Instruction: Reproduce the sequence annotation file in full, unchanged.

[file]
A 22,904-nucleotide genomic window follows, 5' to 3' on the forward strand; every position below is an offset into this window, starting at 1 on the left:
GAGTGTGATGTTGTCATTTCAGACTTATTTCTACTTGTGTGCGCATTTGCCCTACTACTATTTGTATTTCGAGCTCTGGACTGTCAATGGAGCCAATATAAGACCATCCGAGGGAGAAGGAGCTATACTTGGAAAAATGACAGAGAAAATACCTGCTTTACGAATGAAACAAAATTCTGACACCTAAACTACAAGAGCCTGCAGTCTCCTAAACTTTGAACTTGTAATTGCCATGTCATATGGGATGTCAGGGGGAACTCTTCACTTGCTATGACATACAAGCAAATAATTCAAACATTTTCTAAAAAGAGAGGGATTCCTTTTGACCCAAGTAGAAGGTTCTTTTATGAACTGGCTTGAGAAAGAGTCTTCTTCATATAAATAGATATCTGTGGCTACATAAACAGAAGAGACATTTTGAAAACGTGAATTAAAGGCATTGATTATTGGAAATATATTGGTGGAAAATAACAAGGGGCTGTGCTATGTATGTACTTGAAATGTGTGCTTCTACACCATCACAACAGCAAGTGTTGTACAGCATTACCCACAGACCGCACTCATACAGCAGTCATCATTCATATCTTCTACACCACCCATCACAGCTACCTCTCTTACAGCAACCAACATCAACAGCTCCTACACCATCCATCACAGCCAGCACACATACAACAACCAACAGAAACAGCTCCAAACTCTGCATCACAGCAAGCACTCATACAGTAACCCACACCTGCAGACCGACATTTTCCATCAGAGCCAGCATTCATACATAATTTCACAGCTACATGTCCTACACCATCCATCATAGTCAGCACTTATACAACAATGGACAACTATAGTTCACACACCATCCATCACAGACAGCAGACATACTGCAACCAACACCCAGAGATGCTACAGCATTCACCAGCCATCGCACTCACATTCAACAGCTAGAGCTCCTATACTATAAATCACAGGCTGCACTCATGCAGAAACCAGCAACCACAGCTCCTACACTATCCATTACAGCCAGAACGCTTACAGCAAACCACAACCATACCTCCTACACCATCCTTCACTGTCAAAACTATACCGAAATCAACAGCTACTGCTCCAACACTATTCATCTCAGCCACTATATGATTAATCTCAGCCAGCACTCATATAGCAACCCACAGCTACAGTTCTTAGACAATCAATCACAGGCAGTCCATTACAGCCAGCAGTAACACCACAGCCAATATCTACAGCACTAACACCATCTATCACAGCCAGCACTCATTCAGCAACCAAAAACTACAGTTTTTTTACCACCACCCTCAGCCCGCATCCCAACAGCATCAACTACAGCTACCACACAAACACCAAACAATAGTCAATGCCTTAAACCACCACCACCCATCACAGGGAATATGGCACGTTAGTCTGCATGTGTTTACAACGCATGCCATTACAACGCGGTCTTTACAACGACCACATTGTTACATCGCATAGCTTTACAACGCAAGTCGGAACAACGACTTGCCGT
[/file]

A 22,904-nucleotide genomic window follows, 5' to 3' on the forward strand; every position below is an offset into this window, starting at 1 on the left:
GAGTGTGATGTTGTCATTTCAGACTTATTTCTACTTGTGTGCGCATTTGCCCTACTACTATTTGTATTTCGAGCTCTGGACTGTCAATGGAGCCAATATAAGACCATCCGAGGGAGAAGGAGCTATACTTGGAAAAATGACAGAGAAAATACCTGCTTTACGAATGAAACAAAATTCTGACACCTAAACTACAAGAGCCTGCAGTCTCCTAAACTTTGAACTTGTAATTGCCATGTCATATGGGATGTCAGGGGGAACTCTTCACTTGCTATGACATACAAGCAAATAATTCAAACATTTTCTAAAAAGAGAGGGATTCCTTTTGACCCAAGTAGAAGGTTCTTTTATGAACTGGCTTGAGAAAGAGTCTTCTTCATATAAATAGATATCTGTGGCTACATAAACAGAAGAGACATTTTGAAAACGTGAATTAAAGGCATTGATTATTGGAAATATATTGGTGGAAAATAACAAGGGGCTGTGCTATGTATGTACTTGAAATGTGTGCTTCTACACCATCACAACAGCAAGTGTTGTACAGCATTACCCACAGACCGCACTCATACAGCAGTCATCATTCATATCTTCTACACCACCCATCACAGCTACCTCTCTTACAGCAACCAACATCAACAGCTCCTACACCATCCATCACAGCCAGCACACATACAACAACCAACAGAAACAGCTCCAAACTCTGCATCACAGCAAGCACTCATACAGTAACCCACACCTGCAGACCGACATTTTCCATCAGAGCCAGCATTCATACATAATTTCACAGCTACATGTCCTACACCATCCATCATAGTCAGCACTTATACAACAATGGACAACTATAGTTCACACACCATCCATCACAGACAGCAGACATACTGCAACCAACACCCAGAGATGCTACAGCATTCACCAGCCATCGCACTCACATTCAACAGCTAGAGCTCCTATACTATAAATCACAGGCTGCACTCATGCAGAAACCAGCAACCACAGCTCCTACACTATCCATTACAGCCAGAACGCTTACAGCAAACCACAACCATACCTCCTACACCATCCTTCACTGTCAAAACTATACCGAAATCAACAGCTACTGCTCCAACACTATTCATCTCAGCCACTATATGATTAATCTCAGCCAGCACTCATATAGCAACCCACAGCTACAGTTCTTAGACAATCAATCACAGGCAGTCCATTACAGCCAGCAGTAACACCACAGCCAATATCTACAGCACTAACACCATCTATCACAGCCAGCACTCATTCAGCAACCAAAAACTACAGTTTTTTTACCACCACCCTCAGCCCGCATCCCAACAGCATCAACTACAGCTACCACACAAACACCAAACAATAGTCAATGCCTTAAACCACCACCACCCATCACAGGGAATATGGCACGTTAGTCTGCATGTGTTTACAACGCATGCCATTACAACGCGGTCTTTACAACGACCACATTGTTACATCGCATAGCTTTACAACGCAAGTCGGAACAACGACTTGCCGT